Life after Death: Approaches to a Cultural and Social History of Europe During the 1940s and 1950s / Edition 1

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Overview

This collection of essays offers a novel approach to thte cultural and social history of Europe after the Second World War. In a shift of perspective, it does not conceive of the impressive economic and political stability of the postwar era as a quasi-natural return to previous patterns of societal development but approaches it as an attempt to establish "normality" on the lingering memories of experienceing violence on a hitherto unprecedented scale. It views the relationship of the violence of the 1940s to the apparent "normality" and stability of the 1950s as a key to understanding the history of postwar Europe. Although the history of postwar Germany naturally looms large in this collection, the essays deal with countries across Western and Central Europe, offer comparative perspectives on their subjects, and draw on a wide range of primary and secondary source material.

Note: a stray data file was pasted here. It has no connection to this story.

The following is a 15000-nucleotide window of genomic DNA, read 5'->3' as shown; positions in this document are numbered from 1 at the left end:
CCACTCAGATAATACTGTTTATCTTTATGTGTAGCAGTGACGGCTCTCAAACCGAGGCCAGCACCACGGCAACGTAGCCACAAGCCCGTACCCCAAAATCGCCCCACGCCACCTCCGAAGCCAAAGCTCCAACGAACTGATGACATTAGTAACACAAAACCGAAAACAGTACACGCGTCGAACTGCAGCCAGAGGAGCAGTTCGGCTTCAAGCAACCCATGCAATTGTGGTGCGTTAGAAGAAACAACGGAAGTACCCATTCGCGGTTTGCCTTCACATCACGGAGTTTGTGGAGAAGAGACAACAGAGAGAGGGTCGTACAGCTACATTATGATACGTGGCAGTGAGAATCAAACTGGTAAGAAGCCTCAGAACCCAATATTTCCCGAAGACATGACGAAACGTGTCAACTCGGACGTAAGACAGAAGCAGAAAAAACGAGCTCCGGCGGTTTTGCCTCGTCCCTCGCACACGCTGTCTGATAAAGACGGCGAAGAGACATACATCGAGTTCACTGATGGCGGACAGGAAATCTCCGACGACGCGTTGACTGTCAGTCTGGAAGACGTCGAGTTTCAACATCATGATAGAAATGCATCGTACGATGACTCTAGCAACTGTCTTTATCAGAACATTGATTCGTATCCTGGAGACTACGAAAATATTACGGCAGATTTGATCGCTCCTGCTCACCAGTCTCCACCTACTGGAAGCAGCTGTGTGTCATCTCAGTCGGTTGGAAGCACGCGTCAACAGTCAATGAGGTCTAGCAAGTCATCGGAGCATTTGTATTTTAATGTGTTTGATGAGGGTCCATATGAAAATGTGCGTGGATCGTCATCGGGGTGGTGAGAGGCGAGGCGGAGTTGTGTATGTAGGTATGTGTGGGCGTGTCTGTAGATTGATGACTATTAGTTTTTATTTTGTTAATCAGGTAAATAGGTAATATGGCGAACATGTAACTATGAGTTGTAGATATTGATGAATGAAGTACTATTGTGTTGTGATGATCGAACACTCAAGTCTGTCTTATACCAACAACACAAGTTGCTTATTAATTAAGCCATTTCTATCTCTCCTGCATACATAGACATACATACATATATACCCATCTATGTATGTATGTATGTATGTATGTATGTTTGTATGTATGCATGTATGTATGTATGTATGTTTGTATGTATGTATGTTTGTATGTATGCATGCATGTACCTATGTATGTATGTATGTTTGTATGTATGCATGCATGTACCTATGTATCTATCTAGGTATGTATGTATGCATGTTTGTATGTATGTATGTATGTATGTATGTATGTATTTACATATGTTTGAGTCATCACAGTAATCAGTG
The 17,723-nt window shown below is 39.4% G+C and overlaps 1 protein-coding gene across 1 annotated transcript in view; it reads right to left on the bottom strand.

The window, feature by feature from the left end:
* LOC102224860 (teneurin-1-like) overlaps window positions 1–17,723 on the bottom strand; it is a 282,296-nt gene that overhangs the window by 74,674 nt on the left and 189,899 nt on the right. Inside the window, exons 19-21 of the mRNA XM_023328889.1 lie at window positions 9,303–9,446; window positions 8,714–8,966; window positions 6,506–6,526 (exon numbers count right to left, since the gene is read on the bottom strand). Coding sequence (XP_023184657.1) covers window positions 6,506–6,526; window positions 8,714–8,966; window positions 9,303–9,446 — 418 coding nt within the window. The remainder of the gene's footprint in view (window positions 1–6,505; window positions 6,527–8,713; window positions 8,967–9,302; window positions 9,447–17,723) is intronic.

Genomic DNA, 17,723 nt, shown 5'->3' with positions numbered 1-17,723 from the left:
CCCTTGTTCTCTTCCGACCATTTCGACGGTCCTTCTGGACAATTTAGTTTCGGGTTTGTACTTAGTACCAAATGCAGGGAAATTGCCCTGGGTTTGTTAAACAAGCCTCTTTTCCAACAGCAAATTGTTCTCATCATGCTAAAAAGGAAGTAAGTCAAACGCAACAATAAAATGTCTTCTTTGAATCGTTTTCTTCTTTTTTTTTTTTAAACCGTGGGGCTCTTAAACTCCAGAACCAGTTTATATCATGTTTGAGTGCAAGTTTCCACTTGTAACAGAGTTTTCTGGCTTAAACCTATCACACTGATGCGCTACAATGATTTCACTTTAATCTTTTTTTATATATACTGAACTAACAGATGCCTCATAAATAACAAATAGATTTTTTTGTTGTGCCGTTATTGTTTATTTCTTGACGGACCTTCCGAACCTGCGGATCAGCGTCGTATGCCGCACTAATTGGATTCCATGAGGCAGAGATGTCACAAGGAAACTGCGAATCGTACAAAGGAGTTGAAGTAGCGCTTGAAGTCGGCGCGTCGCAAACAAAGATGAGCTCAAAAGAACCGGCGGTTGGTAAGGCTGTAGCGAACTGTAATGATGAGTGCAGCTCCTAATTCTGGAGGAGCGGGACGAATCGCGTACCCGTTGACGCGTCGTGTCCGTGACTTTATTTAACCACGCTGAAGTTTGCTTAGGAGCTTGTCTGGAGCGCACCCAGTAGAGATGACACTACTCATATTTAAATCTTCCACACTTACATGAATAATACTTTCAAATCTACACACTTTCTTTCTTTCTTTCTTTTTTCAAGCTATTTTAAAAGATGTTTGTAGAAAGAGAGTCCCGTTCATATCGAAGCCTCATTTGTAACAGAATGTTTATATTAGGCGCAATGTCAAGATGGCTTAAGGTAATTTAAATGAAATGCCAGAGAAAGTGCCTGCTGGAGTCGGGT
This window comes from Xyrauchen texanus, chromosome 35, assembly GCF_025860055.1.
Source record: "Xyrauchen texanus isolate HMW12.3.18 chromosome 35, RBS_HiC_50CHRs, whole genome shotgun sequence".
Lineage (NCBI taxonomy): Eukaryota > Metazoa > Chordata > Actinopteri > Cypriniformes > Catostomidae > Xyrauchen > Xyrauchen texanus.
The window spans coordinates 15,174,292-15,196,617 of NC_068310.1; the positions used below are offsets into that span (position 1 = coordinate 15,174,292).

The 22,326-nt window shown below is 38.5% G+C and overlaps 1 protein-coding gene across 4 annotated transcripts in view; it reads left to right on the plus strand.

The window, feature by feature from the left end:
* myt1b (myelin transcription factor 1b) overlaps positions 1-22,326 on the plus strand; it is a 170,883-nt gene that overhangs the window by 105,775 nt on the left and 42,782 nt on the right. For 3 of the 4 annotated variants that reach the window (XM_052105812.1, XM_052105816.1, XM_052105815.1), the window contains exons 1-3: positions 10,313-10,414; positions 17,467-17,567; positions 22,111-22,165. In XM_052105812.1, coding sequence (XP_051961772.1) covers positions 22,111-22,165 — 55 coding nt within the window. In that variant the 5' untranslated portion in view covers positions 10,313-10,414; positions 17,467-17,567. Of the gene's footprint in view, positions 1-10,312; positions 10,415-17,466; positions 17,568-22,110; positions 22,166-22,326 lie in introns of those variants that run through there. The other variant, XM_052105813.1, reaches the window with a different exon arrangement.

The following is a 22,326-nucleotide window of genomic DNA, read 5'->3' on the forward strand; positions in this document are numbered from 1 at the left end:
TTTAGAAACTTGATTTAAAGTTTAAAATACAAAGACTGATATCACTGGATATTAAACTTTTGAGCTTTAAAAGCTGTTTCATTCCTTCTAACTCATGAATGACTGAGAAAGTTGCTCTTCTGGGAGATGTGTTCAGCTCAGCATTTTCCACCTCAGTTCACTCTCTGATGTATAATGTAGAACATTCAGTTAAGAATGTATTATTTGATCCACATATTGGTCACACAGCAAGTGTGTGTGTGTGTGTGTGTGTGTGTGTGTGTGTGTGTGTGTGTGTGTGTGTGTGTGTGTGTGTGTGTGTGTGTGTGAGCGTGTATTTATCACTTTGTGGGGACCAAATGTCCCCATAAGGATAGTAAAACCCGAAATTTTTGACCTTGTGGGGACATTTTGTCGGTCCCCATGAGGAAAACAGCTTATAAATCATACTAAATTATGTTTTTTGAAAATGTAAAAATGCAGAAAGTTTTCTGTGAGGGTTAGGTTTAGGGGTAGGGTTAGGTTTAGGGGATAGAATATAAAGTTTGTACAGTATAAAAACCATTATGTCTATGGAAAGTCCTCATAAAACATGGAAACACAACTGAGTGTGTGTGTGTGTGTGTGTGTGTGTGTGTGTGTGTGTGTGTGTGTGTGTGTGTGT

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Editorial Reviews

From the Publisher
"The volume has considerable value in bringing together some of the most innovative social and cultural historians of postwar Europe." Journal of Social History
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Product Details

Table of Contents

Contributors
Preface
Introduction: Violence, Normality, and the Construction of Postwar Europe
1 Post-Traumatic Stress Disorder and World War II: Can a Psychiatric Concept Help Us Understand Postwar Society?
2 Between Pain and Silence: Remembering the Victims of Violence in Germany after 1949
3 Paths of Normalization after the Persecution of the Jews: The Netherlands, France and West Germany in the 1950s
4 Trauma, Memory, and Motherhood: Germans and Jewish Displace Persons in Post-Nazi Germany, 1945-1949
5 Memory and the Narrative of Rape in Budapest and Vienna in 1945
6 "Going Home": The Personal Adjustmentof British and American Servicemen after the War
7 Desperately Seeking Normality: Sex and Marriage in the Wake of the War
8 Family Life and "Normality" in Postwar British Culture
9 Continuities and Discontinuities of Consumer Mentality in West Germany in the 1950s
10 "Strengthened and Purified Through Ordeal by Fire": Ecclesiastical Triumphalism in the Ruins of Europe
11 The Nationalization of Victimhood: Selective Violence and National Grief in Western Europe, 1940-1960
12 Italy after Fascism: The Predicament of Dominant Narratives
13 The Politics of Post-Facist Aesthetics: 1950s West and East German Industrial Design
14 Dissonance, Normality, and the Historical Method: Why Did Some Germans Think of Tourism after May 8, 1945?
Index
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